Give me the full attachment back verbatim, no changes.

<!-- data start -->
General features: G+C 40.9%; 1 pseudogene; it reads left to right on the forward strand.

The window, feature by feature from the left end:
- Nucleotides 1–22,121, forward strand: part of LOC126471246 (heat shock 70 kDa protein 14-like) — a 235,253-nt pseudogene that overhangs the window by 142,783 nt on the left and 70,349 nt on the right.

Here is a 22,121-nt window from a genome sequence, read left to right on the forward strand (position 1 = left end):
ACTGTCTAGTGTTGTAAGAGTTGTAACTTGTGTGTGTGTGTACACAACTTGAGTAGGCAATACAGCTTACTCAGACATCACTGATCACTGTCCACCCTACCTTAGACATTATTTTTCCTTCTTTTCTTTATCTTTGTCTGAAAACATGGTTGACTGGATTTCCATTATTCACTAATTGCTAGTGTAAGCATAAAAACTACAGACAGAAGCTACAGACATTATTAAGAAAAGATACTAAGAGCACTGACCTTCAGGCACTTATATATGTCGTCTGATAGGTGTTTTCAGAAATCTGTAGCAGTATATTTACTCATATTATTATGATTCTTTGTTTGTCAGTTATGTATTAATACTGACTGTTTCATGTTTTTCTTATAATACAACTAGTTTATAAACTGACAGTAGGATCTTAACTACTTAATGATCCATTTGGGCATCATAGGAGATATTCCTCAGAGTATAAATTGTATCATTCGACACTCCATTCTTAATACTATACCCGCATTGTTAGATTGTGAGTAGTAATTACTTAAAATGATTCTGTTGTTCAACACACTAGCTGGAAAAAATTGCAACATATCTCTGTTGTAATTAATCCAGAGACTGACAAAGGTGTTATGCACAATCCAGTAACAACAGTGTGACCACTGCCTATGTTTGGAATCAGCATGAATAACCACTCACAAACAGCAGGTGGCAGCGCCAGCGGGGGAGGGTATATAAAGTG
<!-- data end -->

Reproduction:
General features: G+C 40.9%; 1 pseudogene; it reads left to right on the forward strand.

The window, feature by feature from the left end:
- Nucleotides 1–22,121, forward strand: part of LOC126471246 (heat shock 70 kDa protein 14-like) — a 235,253-nt pseudogene that overhangs the window by 142,783 nt on the left and 70,349 nt on the right.

Here is a 22,121-nt window from a genome sequence, read left to right on the forward strand (position 1 = left end):
ACTGTCTAGTGTTGTAAGAGTTGTAACTTGTGTGTGTGTGTACACAACTTGAGTAGGCAATACAGCTTACTCAGACATCACTGATCACTGTCCACCCTACCTTAGACATTATTTTTCCTTCTTTTCTTTATCTTTGTCTGAAAACATGGTTGACTGGATTTCCATTATTCACTAATTGCTAGTGTAAGCATAAAAACTACAGACAGAAGCTACAGACATTATTAAGAAAAGATACTAAGAGCACTGACCTTCAGGCACTTATATATGTCGTCTGATAGGTGTTTTCAGAAATCTGTAGCAGTATATTTACTCATATTATTATGATTCTTTGTTTGTCAGTTATGTATTAATACTGACTGTTTCATGTTTTTCTTATAATACAACTAGTTTATAAACTGACAGTAGGATCTTAACTACTTAATGATCCATTTGGGCATCATAGGAGATATTCCTCAGAGTATAAATTGTATCATTCGACACTCCATTCTTAATACTATACCCGCATTGTTAGATTGTGAGTAGTAATTACTTAAAATGATTCTGTTGTTCAACACACTAGCTGGAAAAAATTGCAACATATCTCTGTTGTAATTAATCCAGAGACTGACAAAGGTGTTATGCACAATCCAGTAACAACAGTGTGACCACTGCCTATGTTTGGAATCAGCATGAATAACCACTCACAAACAGCAGGTGGCAGCGCCAGCGGGGGAGGGTATATAAAGTG